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From Surviving to Thriving in “Meet Me Tonight in Atlantic City”

From Surviving to Thriving in “Meet Me Tonight in Atlantic City”

  • Our review of Jane Wong's new memoir, "Meet Me Tonight in Atlantic City."

When you get to know someone, you aren’t presented with their life story in a linear narrative with well-timed beats. Instead, anecdotes and feelings bubble to the surface irregularly; clear personal development is established in retrospect, if at all. Jane Wong’s debut memoir, Meet Me Tonight in Atlantic City, resembles the latter, creating what she refers to as “constellations of speculative memory.” Like the stars in the sky, all kinds of shapes and stories can be crafted through the non-chronological format of the book, which made rereading sections of it after finishing all the more powerful.

Wong flits between recollections of her childhood as a restaurant baby on the Jersey Shore, bleak memories of past romantic relationships, her evolution into a poet and professor of creative writing, reflections on the poverty and hardship her family has endured, and the historical context of her life that gets flattened by the crude stereotypes that every Asian American has heard.

Wong recounts accompanying her mother to find an illegal dentist in Chinatown, cognizant of her presence as a witness to make sure her mother was okay. Following an opaquely affiliated friend-of-a-friend grandmotherly elder through the winding alleyways of Chinatown, she sees how the questionable quality of these dentists are outweighed by the brutal costs of uninsured dental care and the alienation of being treated by a health care provider who doesn’t speak your language, who might shame you for not making it to every annual visit.

There are some experiences that only fully register years later when you understand that not everyone had to go through what you did. You find yourself arranging and rearranging the piles of memories in your head, turning each one over and looking at it in a new light. In Meet Me Tonight in Atlantic City, Wong welcomes the reader into this endless process.

The most poignant and humorous moments are those shared between Wong and her mother, a fiercely loving and exceedingly wise woman. Wong’s friend Brandon wishes there was a, where you could enter your query and receive exactly what you need to hear in Wong’s mom’s voice. Her mother sends ripe dragonfruit after a particularly bad breakup, and often assures Wong that, “I’ll be your boyfriend forever and ever. I will take care of you and tell you how special you are every single day.” before closing: “But no sexy stuff.”

Wong’s writing is full of whimsy and charm. She envisions her fetus self, “not as a watermelon, but as a hot air balloon filled with fire and a basket of perishable snacks.” For the most part, subjects that are beginning to feel overwrought in Asian American writing like the importance of food or the constancy of empty-headed microaggressions are buoyed by Wong’s prose. She includes “all the parts, all the tentacles, all the mycelia,” regardless of their fit in the immigrant trauma narrative box.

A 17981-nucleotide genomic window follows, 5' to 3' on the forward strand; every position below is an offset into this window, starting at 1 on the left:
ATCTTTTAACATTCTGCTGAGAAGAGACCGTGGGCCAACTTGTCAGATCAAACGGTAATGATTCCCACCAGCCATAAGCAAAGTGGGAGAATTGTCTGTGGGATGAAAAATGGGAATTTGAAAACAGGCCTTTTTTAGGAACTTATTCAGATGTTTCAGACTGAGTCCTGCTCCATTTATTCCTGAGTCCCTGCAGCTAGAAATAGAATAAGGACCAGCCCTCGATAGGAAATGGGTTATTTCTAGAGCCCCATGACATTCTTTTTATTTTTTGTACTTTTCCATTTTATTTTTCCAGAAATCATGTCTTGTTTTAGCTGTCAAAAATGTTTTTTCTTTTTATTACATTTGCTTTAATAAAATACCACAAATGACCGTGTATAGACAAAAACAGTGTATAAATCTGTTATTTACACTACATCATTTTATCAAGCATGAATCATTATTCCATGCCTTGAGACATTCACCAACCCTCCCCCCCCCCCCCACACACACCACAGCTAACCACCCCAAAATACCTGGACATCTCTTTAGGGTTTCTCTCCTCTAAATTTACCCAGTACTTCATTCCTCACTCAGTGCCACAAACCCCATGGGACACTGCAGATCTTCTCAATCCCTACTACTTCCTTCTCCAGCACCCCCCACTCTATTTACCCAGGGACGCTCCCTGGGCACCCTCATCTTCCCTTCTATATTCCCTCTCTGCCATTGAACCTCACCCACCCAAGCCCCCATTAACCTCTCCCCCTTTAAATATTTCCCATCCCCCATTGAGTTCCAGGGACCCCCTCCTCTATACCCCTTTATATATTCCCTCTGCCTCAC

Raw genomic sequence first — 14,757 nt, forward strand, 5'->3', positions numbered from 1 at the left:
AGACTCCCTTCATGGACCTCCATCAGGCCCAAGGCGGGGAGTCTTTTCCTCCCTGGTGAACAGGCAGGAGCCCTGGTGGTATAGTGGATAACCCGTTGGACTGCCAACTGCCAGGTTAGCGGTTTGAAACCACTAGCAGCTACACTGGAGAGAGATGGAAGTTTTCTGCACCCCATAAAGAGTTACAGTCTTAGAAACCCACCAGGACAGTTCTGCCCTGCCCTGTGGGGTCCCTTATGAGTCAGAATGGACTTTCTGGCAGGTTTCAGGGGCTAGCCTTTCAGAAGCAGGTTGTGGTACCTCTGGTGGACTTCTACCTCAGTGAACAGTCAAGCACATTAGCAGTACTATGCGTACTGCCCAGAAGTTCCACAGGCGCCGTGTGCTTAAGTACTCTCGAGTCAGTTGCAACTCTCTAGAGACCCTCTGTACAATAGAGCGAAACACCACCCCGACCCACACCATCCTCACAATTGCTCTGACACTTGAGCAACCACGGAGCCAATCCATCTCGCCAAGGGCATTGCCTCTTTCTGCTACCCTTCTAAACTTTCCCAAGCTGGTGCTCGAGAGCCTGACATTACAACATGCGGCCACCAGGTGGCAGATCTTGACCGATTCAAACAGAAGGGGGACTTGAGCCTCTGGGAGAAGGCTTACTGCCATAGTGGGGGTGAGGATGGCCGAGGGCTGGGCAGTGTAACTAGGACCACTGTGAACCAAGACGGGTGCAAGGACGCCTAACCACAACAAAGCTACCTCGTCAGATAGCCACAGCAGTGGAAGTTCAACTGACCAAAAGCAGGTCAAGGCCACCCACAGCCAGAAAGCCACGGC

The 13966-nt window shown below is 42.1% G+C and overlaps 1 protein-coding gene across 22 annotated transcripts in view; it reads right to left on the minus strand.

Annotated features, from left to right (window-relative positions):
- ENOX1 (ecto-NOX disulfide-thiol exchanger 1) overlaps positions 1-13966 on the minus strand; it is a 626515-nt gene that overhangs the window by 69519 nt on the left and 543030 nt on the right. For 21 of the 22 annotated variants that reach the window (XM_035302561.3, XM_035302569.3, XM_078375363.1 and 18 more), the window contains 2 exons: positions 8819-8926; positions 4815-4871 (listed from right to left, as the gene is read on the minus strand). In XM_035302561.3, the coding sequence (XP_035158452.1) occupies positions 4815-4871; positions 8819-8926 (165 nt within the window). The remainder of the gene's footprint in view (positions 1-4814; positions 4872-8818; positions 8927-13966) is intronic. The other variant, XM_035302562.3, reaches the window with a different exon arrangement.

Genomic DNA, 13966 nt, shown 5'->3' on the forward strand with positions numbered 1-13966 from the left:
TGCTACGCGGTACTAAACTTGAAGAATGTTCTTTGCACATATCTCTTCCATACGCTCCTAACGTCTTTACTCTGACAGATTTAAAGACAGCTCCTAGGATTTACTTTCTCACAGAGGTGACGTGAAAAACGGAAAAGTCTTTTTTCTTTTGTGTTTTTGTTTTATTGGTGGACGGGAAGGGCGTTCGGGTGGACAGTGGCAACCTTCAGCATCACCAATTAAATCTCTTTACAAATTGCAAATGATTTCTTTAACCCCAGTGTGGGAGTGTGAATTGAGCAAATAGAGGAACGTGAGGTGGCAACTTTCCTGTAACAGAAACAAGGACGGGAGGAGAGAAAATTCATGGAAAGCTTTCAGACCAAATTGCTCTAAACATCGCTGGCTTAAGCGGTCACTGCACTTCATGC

The direct inclusion of Zoom chat text celebrating her mother drinking plum wine during Wong’s book launch, the childhood photos that pattern the pages between some of the chapters, and the contextualizing of Wong’s own poetry adds intimacy as the reader follows Wong’s jumps between events and memories.

There is no need to fixate on toxic ex-boyfriends or to bend over backwards trying to explain her father’s choice to leave her family. Wong understands that healing doesn’t come from receiving a sufficiently thorough explanation. Like the poetry that Wong writes, the point is not some rigid one-to-one definition. From poetry on the page and the poetry of our own tangled, sometimes uninterpretable lives, “We need bewilderment. We need transformation.”

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Healing is not some enlightenment where the anger evaporates and the universe is magically in balance. Instead, it’s an allocation of energy towards care and real love. The agitation might shine through, but in a banal way, like when Wong’s mother would wash Wong’s hair: “She’d lather roughly, her red nails digging into my scalp with a rage I wouldn’t understand until I’d also experience toxic men and their chemical needs. Pure Pantene fury, the suds thrashed around my bony shoulders.” There is practicality to this, a type of moving on that feels incredibly self-evident to people whose lives have been at the mercy of unfathomably gigantic forces. Members of Wong’s extended family died in Mao Zedong’s Great Famine and her parents are a part of the Asian American working class, invisibilized on behalf of the American Dream’s publicity team. There are endless people to be angry at, but only so much time for Wong and her mother to eat ripe mangoes together, for Wong to love and to be “tuned into all that came before and its thick, sugar-gilded deluge.” 

Meet Me Tonight in Atlantic City
by Jane Wong
Tin House Books
Published on May 16, 2023

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